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Google is 20 years old this month. That means the students about to join masters in management classes at business schools ­— so-called generation Z — have lived pretty much all of their sentient lives alongside the mighty search engine. Think of it: from the ages of three or four, the answer to any question that has entered their heads has been available instantly.

That seems miraculous to those of us whose childhoods were spent rifling through dictionaries and encyclopedias. But according to the academics who will be teaching these 22-, 23- and 24-year-olds, there is a trade-off. Students, they say, are curious, connected and fast — but their attention spans are alarmingly short. Who needs the hard cognitive work that comes with committing facts to memory?

Are attention spans really shrinking? It’s hard to tell. At first glance, research for Microsoft in 2015 would suggest those business school educators’ classroom observations are well-founded. A well-publicised survey concluded that the average attention span had fallen from 12 seconds in the year 2000 to eight seconds by 2013. According to chief executive Satya Nadella, we were moving to a future where “the true scarce commodity is increasingly human attention”.

How reliable that statistic might be is debatable. But, say the educators, the problem is that students (like journalists) can find statistics to back any theory without much effort. Educators are competing with a proliferation of “facts” — many of which are misleading, questionable or just wrong. Combine that with students who are easily distracted and it is clear that they need help not only to focus but also to organise the information.

So convinced is Neoma, the French business school, of this generational shift that it is overhauling its entire pedagogical approach, moving away from just providing knowledge to helping students sift information that is out there already. Perhaps inevitably, part of its approach involves gamification — necessary, Neoma says, to hold those wandering minds. That means bringing an element of fun into class — a concept known as “ edutainment” that has been around for a few years. It may sound gimmicky, but the business school is serious.

“Our role is changing,” says Delphine Manceau, the dean and a professor of marketing, with an air of resignation. “To pretend otherwise is pointless. We are not so much providing information as helping students evaluate and use it responsibly.” That, she says, means catching young people’s attention, then helping them to process whatever it is that they have learnt.

Conventional lectures are mixed with grabbier, gamified elements. A class on management theory, for example, might start with a half-hour virtual reality session to bring a challenge to life, followed by a half-hour lecture to distil the facts, then finish with a half-hour class discussion.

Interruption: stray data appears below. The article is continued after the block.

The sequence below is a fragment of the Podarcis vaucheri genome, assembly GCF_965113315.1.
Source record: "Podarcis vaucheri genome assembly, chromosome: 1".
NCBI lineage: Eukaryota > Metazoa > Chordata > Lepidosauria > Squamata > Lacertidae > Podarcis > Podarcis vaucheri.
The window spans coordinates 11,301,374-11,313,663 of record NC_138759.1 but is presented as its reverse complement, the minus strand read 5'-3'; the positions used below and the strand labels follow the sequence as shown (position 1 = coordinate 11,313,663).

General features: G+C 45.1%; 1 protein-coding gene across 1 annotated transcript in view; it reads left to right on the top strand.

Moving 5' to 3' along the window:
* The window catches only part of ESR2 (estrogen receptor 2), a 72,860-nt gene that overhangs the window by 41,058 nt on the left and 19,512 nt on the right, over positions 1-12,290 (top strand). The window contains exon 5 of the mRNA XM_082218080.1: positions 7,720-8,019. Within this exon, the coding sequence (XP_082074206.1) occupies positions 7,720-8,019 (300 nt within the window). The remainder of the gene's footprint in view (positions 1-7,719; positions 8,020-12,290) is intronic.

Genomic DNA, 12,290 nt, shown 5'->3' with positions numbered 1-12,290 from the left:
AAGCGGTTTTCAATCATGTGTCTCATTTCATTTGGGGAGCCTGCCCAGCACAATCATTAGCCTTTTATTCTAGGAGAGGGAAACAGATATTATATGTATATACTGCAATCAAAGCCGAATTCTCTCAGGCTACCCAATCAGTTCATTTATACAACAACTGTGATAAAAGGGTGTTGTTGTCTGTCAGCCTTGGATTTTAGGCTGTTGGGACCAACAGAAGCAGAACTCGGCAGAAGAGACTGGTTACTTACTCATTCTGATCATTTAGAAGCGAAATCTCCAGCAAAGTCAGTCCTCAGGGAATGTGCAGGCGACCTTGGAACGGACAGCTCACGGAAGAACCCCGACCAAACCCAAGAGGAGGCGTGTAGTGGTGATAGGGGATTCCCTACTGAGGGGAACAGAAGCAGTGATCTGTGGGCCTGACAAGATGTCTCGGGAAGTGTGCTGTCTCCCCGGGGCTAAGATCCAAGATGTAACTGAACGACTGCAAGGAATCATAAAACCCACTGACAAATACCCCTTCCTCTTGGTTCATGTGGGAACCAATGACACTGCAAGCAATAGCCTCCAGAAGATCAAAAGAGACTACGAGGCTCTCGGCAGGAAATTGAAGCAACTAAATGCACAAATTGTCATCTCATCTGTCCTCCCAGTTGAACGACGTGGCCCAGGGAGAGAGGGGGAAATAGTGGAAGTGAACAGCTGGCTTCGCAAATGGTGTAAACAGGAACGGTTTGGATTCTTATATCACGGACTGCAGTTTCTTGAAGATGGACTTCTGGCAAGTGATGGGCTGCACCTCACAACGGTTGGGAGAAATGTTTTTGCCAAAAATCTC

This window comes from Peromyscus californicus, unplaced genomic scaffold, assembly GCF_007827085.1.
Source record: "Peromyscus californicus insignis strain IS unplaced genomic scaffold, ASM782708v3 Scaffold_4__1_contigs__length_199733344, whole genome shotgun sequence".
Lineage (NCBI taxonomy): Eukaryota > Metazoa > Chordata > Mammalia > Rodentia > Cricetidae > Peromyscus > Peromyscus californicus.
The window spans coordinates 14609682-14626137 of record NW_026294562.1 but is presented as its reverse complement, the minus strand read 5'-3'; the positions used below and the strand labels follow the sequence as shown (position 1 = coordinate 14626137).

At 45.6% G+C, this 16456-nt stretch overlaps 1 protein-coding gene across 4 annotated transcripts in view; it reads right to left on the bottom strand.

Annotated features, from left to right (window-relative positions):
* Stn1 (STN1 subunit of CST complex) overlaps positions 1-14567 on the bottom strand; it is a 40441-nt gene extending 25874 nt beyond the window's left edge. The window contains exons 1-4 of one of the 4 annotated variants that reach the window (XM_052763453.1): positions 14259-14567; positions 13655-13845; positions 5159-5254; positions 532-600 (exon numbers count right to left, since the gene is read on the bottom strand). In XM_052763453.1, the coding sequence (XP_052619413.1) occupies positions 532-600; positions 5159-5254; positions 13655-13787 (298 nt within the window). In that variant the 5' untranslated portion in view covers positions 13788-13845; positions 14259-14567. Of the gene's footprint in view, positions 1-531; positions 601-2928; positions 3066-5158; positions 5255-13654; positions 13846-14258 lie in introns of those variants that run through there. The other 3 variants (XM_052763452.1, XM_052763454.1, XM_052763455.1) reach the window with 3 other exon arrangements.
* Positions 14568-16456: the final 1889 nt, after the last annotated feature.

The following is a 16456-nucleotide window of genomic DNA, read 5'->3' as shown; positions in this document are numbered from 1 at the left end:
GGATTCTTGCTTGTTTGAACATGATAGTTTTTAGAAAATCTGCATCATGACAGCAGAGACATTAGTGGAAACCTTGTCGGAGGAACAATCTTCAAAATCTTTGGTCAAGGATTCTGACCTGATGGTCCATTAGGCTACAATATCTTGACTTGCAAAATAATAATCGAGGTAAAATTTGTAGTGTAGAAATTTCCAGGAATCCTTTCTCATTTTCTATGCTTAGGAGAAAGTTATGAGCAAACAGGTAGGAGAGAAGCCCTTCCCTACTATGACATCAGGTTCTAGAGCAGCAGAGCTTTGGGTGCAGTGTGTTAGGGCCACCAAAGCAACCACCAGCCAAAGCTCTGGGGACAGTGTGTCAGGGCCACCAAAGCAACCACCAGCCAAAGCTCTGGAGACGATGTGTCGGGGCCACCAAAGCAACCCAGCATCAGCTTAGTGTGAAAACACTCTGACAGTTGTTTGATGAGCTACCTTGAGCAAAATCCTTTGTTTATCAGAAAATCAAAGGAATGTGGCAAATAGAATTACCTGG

The school has developed three virtual-reality case studies, at a cost of between €40,000 and €50,000 each — including one in partnership with a French hypermarket chain that aims to bring the theory of supply chain management to life as students wander around in a virtual warehouse. “Supply chain is not an easy subject to teach,” says Prof Manceau. “In many ways it is harder than core subjects such as finance and marketing, if you really want to understand what is at stake.”

The school’s next edutainment project will focus on the efficiencies of that most 21st-century experience of professional life: co-working in shared office space.

Other business schools are putting faith in edutainment and information-sifting as the right response to the digital age. Many are investing in classroom gamification. In the past 12 months I have been dazzled by virtual-reality demonstrations on campuses of famous professors’ avatars emerging from a tangle of pixels, Star-Trek transporter style. My face has been scrutinised in a mocked-up store for signs of anxiety or exuberance by facial recognition software designed to help retail staff understand when customers are most likely to make a purchase (anxious people often spent less, the data show).

I also sat in on virtual boardroom meetings where a robot behavioural psychologist pointed out which of my virtual colleagues was fidgeting (it recommended I sack her).

All of this technology is delightful, of course, but at some point teachers must still teach. The point, according to the schools, is not to duck that difficult business (lectures are still part of the mix), but to respond to the habits of a new generation in an intelligent and thoughtful way.

The challenge for the rest of us is to reserve judgment until this sifting, sorting, gamified generation joins the labour market.

Helen Barrett is the FT’s Work and Careers editor

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